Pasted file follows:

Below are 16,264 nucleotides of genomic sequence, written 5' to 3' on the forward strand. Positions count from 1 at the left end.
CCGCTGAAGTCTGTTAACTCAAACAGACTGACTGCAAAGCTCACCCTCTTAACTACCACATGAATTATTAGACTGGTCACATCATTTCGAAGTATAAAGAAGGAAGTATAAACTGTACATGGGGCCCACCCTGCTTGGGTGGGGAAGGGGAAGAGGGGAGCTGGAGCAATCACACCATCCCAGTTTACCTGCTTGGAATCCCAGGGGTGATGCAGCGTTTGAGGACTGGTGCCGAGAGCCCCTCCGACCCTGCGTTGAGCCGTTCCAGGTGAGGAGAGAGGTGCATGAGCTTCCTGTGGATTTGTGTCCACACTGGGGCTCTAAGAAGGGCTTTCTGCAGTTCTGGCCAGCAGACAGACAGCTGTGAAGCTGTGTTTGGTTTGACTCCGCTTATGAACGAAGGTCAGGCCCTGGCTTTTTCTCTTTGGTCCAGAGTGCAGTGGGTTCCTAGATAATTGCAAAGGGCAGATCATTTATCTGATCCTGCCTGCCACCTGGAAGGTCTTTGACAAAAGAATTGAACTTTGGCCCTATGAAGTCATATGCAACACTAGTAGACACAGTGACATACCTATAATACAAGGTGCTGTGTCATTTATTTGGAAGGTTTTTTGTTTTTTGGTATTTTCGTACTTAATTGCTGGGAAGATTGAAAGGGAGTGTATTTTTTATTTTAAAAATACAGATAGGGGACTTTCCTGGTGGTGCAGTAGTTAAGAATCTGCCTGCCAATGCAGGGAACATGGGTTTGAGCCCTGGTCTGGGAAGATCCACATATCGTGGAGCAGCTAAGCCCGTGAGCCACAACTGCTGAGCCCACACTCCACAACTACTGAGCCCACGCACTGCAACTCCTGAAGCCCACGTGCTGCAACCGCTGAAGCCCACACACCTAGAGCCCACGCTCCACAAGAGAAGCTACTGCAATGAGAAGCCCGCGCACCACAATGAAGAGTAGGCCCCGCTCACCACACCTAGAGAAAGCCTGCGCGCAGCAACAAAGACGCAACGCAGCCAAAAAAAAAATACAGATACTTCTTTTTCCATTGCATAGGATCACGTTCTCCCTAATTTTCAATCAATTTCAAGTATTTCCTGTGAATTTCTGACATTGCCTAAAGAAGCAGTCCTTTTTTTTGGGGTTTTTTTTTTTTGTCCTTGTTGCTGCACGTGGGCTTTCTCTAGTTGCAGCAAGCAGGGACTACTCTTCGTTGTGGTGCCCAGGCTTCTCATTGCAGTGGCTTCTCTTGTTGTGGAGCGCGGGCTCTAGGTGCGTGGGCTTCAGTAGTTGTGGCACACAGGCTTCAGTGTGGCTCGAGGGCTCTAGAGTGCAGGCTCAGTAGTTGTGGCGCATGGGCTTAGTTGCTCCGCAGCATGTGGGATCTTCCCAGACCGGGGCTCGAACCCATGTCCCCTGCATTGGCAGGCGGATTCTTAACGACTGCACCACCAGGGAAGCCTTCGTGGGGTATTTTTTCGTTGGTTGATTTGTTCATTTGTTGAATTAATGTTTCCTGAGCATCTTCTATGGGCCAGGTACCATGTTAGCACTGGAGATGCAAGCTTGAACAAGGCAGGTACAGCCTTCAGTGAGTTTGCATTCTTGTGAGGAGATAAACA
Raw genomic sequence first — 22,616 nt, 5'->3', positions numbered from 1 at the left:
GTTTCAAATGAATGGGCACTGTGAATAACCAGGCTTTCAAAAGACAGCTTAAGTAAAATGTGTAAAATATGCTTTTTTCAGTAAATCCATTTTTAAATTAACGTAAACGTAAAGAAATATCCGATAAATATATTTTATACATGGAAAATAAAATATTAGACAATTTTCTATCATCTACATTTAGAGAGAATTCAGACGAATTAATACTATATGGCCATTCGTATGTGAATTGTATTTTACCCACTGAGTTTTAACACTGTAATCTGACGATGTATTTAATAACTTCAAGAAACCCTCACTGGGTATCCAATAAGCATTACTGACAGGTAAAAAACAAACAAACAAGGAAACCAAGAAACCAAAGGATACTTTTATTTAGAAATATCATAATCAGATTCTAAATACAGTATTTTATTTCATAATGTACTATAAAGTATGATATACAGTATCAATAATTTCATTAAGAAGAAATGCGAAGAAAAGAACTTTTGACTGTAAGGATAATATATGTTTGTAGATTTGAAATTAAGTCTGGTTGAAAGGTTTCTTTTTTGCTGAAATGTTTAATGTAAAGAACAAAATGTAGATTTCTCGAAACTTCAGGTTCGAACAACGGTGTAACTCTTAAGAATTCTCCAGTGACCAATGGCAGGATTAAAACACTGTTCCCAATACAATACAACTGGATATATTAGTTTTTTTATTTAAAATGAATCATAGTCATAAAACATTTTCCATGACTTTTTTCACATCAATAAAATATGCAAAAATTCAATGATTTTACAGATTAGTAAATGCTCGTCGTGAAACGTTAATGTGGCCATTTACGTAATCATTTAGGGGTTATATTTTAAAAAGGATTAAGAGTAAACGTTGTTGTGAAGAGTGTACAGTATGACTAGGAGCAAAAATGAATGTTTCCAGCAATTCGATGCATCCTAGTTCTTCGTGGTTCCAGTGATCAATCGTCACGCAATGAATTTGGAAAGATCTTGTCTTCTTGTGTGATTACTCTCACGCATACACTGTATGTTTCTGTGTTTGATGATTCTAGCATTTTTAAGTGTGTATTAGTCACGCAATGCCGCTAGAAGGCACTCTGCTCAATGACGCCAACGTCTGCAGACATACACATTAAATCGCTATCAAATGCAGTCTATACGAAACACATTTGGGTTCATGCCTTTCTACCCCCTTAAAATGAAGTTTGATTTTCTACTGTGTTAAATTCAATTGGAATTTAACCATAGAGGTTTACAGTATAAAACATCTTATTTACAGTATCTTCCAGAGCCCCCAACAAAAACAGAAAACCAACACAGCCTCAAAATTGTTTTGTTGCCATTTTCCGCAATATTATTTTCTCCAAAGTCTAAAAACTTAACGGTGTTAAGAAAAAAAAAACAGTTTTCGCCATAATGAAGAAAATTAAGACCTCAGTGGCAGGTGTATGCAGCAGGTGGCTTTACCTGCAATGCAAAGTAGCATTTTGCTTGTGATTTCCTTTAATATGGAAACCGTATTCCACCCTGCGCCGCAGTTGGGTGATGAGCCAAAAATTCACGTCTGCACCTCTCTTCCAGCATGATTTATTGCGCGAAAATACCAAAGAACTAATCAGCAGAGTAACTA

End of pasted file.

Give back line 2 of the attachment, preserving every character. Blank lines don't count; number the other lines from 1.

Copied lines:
CCGCTGAAGTCTGTTAACTCAAACAGACTGACTGCAAAGCTCACCCTCTTAACTACCACATGAATTATTAGACTGGTCACATCATTTCGAAGTATAAAGAAGGAAGTATAAACTGTACATGGGGCCCACCCTGCTTGGGTGGGGAAGGGGAAGAGGGGAGCTGGAGCAATCACACCATCCCAGTTTACCTGCTTGGAATCCCAGGGGTGATGCAGCGTTTGAGGACTGGTGCCGAGAGCCCCTCCGACCCTGCGTTGAGCCGTTCCAGGTGAGGAGAGAGGTGCATGAGCTTCCTGTGGATTTGTGTCCACACTGGGGCTCTAAGAAGGGCTTTCTGCAGTTCTGGCCAGCAGACAGACAGCTGTGAAGCTGTGTTTGGTTTGACTCCGCTTATGAACGAAGGTCAGGCCCTGGCTTTTTCTCTTTGGTCCAGAGTGCAGTGGGTTCCTAGATAATTGCAAAGGGCAGATCATTTATCTGATCCTGCCTGCCACCTGGAAGGTCTTTGACAAAAGAATTGAACTTTGGCCCTATGAAGTCATATGCAACACTAGTAGACACAGTGACATACCTATAATACAAGGTGCTGTGTCATTTATTTGGAAGGTTTTTTGTTTTTTGGTATTTTCGTACTTAATTGCTGGGAAGATTGAAAGGGAGTGTATTTTTTATTTTAAAAATACAGATAGGGGACTTTCCTGGTGGTGCAGTAGTTAAGAATCTGCCTGCCAATGCAGGGAACATGGGTTTGAGCCCTGGTCTGGGAAGATCCACATATCGTGGAGCAGCTAAGCCCGTGAGCCACAACTGCTGAGCCCACACTCCACAACTACTGAGCCCACGCACTGCAACTCCTGAAGCCCACGTGCTGCAACCGCTGAAGCCCACACACCTAGAGCCCACGCTCCACAAGAGAAGCTACTGCAATGAGAAGCCCGCGCACCACAATGAAGAGTAGGCCCCGCTCACCACACCTAGAGAAAGCCTGCGCGCAGCAACAAAGACGCAACGCAGCCAAAAAAAAAATACAGATACTTCTTTTTCCATTGCATAGGATCACGTTCTCCCTAATTTTCAATCAATTTCAAGTATTTCCTGTGAATTTCTGACATTGCCTAAAGAAGCAGTCCTTTTTTTTGGGGTTTTTTTTTTTTGTCCTTGTTGCTGCACGTGGGCTTTCTCTAGTTGCAGCAAGCAGGGACTACTCTTCGTTGTGGTGCCCAGGCTTCTCATTGCAGTGGCTTCTCTTGTTGTGGAGCGCGGGCTCTAGGTGCGTGGGCTTCAGTAGTTGTGGCACACAGGCTTCAGTGTGGCTCGAGGGCTCTAGAGTGCAGGCTCAGTAGTTGTGGCGCATGGGCTTAGTTGCTCCGCAGCATGTGGGATCTTCCCAGACCGGGGCTCGAACCCATGTCCCCTGCATTGGCAGGCGGATTCTTAACGACTGCACCACCAGGGAAGCCTTCGTGGGGTATTTTTTCGTTGGTTGATTTGTTCATTTGTTGAATTAATGTTTCCTGAGCATCTTCTATGGGCCAGGTACCATGTTAGCACTGGAGATGCAAGCTTGAACAAGGCAGGTACAGCCTTCAGTGAGTTTGCATTCTTGTGAGGAGATAAACA